Bloomington annexation remonstrance final raw tally: Automatic stop in play for six of seven areas, court review now possible for one

When the Jan. 6 deadline passed for submitting remonstrance petitions against Bloomington’s annexation ordinances, the Monroe County auditor’s office was able to provide only a preliminary raw tally of signatures.

That’s because several signatures were submitted on the final day.

Based on the now final but still raw tally, every area but one would have enough signatures to meet the 65-percent threshold that automatically blocks Bloomington’s annexation attempt.

That’s the same basic picture that was already known on the final day of remonstrance.

What’s different is the status of Area 1B, which by the auditor’s count at the time had not yet achieved even a lower threshold of 50-percent. That’s a benchmark that doesn’t stop the annexation but does ensure that a judge reviews a city’s annexation ordinance.

Adding in the final day’s count has bumped the total for Area 1B past the 50-percent threshold.

But it’s still short of the 65-percent mark. The area has 2,102 unique owners, of which 1,342 signed a remonstrance petition. That’s 63.8 percent. The 65-percent threshold would have required signatures from 25 more property owners. Continue reading “Bloomington annexation remonstrance final raw tally: Automatic stop in play for six of seven areas, court review now possible for one”

COVID-19 numbers continue steep climb as Monroe County and Bloomington take different paths after Supreme Court vax-or-test ruling

The number of positive COVID-19 cases across Indiana and in Monroe County has continued its steep rise.

The big case numbers form part of the background to Thursday’s U.S. Supreme ruling on the OSHA emergency temporary standard set forth by the Biden administration.

It’s the standard that includes a requirement for employers with more than 100 workers to be vaccinated or get tested weekly for the pandemic virus.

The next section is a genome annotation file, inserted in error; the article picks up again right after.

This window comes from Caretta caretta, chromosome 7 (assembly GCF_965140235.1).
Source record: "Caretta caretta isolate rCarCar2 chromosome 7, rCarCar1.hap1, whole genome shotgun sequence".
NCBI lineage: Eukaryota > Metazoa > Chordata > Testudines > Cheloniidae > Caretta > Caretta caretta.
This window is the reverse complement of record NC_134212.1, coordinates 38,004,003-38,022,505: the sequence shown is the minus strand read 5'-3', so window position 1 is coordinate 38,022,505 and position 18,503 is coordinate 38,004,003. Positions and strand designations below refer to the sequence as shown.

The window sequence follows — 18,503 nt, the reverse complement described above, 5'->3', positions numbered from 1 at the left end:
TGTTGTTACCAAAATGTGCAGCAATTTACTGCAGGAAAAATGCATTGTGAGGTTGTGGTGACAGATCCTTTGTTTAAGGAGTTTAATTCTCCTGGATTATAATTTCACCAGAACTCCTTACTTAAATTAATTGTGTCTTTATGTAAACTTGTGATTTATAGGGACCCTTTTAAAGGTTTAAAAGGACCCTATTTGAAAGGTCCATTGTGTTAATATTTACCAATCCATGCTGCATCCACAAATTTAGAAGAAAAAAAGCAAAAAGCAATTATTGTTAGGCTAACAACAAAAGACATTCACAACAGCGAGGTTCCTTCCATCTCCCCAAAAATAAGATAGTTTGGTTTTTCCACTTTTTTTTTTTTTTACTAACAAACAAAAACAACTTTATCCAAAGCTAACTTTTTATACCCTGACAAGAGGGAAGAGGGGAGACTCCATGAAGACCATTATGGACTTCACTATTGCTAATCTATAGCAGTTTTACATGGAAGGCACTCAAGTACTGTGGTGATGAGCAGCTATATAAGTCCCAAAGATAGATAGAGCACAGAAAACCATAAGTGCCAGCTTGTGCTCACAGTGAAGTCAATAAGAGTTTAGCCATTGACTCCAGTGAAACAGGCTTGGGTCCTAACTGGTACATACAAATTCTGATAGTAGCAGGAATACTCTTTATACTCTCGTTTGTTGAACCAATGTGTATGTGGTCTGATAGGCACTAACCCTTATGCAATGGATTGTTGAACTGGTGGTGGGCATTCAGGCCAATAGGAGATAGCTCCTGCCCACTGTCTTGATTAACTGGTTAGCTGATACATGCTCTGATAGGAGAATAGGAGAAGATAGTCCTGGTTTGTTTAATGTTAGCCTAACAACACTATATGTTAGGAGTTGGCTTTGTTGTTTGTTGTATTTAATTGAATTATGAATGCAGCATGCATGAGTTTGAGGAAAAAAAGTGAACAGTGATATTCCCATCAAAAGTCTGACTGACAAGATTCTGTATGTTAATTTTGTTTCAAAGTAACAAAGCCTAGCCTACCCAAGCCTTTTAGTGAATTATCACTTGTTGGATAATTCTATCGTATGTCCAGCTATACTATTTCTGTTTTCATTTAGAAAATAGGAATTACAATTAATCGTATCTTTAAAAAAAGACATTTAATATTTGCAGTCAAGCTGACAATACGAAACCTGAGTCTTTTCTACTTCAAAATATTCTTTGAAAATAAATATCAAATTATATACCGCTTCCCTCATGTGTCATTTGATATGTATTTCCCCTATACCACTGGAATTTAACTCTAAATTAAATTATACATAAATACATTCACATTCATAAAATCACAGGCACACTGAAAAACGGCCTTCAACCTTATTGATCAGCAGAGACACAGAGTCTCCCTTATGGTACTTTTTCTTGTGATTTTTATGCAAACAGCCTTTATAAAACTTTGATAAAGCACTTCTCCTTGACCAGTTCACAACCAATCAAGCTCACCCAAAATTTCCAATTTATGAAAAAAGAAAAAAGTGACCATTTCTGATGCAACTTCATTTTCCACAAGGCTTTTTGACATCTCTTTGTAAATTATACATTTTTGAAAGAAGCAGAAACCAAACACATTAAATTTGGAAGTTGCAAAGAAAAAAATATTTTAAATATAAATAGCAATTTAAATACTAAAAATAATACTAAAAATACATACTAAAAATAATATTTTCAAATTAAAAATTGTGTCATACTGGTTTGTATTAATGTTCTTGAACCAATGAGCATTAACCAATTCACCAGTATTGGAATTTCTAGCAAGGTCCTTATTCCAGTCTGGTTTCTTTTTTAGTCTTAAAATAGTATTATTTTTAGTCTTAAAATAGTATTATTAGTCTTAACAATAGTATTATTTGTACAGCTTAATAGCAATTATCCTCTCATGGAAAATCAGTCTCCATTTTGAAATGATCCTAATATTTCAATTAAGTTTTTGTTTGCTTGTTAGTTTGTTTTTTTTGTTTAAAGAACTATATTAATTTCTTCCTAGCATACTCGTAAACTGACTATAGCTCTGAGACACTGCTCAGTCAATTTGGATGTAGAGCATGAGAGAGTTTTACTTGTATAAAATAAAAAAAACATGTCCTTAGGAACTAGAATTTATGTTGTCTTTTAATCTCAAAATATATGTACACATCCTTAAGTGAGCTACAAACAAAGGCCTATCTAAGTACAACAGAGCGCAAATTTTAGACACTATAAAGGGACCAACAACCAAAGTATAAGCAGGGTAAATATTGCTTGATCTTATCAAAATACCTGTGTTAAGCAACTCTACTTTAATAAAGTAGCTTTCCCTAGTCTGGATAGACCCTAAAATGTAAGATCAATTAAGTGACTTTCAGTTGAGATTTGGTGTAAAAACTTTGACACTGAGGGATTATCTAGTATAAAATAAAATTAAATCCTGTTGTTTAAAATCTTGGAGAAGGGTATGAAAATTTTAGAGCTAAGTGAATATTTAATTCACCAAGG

The Supreme Court ruling imposes a stay on the OSHA rule.

A 6–3 majority on the nation’s highest court agrees that OSHA’s mandate “exceeds its statutory authority and is otherwise unlawful,” which means that the majority thinks the plaintiffs in a lower federal court battle are likely to prevail.

Based on remarks from Bloomington mayor John Hamilton at Friday’s weekly news conference, it sounds like the city of Bloomington is going to stick with its implementation of the OSHA mandate, while a local lawsuit against the city plays out. Three city unions  filed a lawsuit against the city of Bloomington in Monroe County circuit court  over the city’s vax-or-test policy.

Based on an email message sent to department heads by a Monroe County staff attorney, Monroe County will hold off on enforcing its plan to conform with the OSHA mandate.  The email message states: “[D]epartment leaders are being asked to not enforce the additional requirements found in that particular policy.” The message continues, “Compliance with the local health order and other aspects of the County Continuity of Operations Plan is still expected.” Continue reading “COVID-19 numbers continue steep climb as Monroe County and Bloomington take different paths after Supreme Court vax-or-test ruling”

Column | The calculus of a great local business: Function Brewing changes owners

I will miss Steve and Arlyn Llewelyn as owners of Function Brewing.

A pint of Theorem at Function Brewing on Jan. 14, 2022.

It’s the brewpub downstairs from my 6th Street apartment in downtown Bloomington, Indiana.